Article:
Briefly, the whole west coast is heating up, with the highest temperatures off the coast in the interiors of Washington and Oregon, with somewhat lower, but still high temperatures, in eastern California and western Nevada (Death Valley could be interesting). Last week (which was wet and cool here) there was a VERY deep low (italicization same as Mass) over the eastern Pacific, and a high-pressure ridge over the Rockies and western Plains. This setup (at the 500 hPa height) allowed moist air to flow in from the southwest. Yesterday (Friday) the low center and the high pressure ridge moved westward, the high-pressure ridge intensified, and the Northwest dried out. By Monday, the high pressure will intensify and will be located west of the Rockies. The low and high regions are getting "squashed" from east to west, aligning the pressure contours in a north-south configuration. Since the winds follow the contours, warm air will flow into the Northwest from the south. This pattern will continue into Tuesday, bringing dry hot air up from the south into the Northwest. The highest temperatures will be east of the Cascades, but they will not be record breaking. To have new records in western Washington, the ridge would have to be further westward than it currently is, essentially sitting on top of Seattle. Mass predicts that on Monday there is a chance of a record high at SeaTac airport; the current high for that date is 87 F.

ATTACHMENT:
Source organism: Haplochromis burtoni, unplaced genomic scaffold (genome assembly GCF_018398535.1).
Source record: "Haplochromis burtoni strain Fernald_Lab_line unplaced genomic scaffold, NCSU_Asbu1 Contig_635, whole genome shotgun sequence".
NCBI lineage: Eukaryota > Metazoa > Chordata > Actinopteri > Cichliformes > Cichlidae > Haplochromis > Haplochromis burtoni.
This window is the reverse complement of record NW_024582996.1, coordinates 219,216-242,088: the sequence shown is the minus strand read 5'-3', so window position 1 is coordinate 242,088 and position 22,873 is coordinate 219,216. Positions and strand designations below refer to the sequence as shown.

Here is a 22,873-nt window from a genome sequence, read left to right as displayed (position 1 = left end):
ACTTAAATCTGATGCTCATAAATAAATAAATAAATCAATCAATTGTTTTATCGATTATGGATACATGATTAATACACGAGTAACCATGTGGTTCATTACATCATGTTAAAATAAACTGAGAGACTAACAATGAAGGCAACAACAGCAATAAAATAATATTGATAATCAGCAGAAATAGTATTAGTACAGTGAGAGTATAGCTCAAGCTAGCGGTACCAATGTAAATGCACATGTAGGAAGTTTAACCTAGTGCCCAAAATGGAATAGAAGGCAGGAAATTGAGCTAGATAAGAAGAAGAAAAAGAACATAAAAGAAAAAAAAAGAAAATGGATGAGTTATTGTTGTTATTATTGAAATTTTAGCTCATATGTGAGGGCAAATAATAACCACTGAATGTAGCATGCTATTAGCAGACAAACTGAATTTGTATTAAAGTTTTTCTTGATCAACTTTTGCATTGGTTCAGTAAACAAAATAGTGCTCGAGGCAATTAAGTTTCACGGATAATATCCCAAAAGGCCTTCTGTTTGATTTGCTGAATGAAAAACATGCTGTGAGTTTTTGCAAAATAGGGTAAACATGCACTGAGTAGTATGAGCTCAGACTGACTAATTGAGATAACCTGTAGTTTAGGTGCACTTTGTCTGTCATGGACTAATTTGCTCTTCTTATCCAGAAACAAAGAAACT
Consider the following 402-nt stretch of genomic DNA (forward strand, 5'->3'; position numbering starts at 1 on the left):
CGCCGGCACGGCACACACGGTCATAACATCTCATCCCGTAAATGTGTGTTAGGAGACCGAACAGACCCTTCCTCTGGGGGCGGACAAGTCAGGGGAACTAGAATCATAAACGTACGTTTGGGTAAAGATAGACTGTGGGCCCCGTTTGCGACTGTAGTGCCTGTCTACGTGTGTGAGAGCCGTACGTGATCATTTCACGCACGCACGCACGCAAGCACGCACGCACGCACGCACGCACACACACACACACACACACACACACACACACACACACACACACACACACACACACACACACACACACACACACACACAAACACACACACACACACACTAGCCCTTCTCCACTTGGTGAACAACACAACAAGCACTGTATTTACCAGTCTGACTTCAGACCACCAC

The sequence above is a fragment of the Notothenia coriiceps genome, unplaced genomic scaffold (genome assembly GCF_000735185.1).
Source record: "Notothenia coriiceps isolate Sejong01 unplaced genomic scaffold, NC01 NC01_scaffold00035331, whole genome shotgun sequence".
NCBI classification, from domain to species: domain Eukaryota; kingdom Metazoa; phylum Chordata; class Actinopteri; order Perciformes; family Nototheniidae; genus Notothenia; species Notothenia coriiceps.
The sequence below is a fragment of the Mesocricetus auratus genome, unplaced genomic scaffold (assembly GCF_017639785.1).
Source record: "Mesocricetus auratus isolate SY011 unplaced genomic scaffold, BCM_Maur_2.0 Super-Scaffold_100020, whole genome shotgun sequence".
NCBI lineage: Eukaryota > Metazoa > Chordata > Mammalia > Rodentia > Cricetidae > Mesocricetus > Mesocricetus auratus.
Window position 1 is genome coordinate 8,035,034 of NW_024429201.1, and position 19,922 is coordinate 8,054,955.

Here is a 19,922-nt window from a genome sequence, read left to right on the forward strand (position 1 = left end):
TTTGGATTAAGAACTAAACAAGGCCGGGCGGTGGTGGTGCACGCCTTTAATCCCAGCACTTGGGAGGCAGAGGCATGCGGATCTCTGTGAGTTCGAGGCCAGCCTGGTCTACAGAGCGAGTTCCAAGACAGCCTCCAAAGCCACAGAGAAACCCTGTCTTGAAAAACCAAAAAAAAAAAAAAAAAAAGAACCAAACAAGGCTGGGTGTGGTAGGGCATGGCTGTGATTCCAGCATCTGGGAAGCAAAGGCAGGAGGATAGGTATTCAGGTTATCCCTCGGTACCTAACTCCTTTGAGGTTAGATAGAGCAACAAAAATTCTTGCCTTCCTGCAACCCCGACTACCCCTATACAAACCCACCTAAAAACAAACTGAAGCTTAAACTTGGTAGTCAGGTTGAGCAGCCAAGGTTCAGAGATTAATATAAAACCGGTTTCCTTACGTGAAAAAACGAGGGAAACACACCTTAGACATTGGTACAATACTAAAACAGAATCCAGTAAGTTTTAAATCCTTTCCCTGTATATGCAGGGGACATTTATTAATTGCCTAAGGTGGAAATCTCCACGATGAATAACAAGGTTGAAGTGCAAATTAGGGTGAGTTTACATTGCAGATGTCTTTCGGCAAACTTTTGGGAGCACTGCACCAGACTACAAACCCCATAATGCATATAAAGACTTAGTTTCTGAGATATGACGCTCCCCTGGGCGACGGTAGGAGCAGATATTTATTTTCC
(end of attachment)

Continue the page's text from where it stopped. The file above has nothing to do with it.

CAPE index for Monday and Tuesday
From the Cliff Mass blog referenced in the text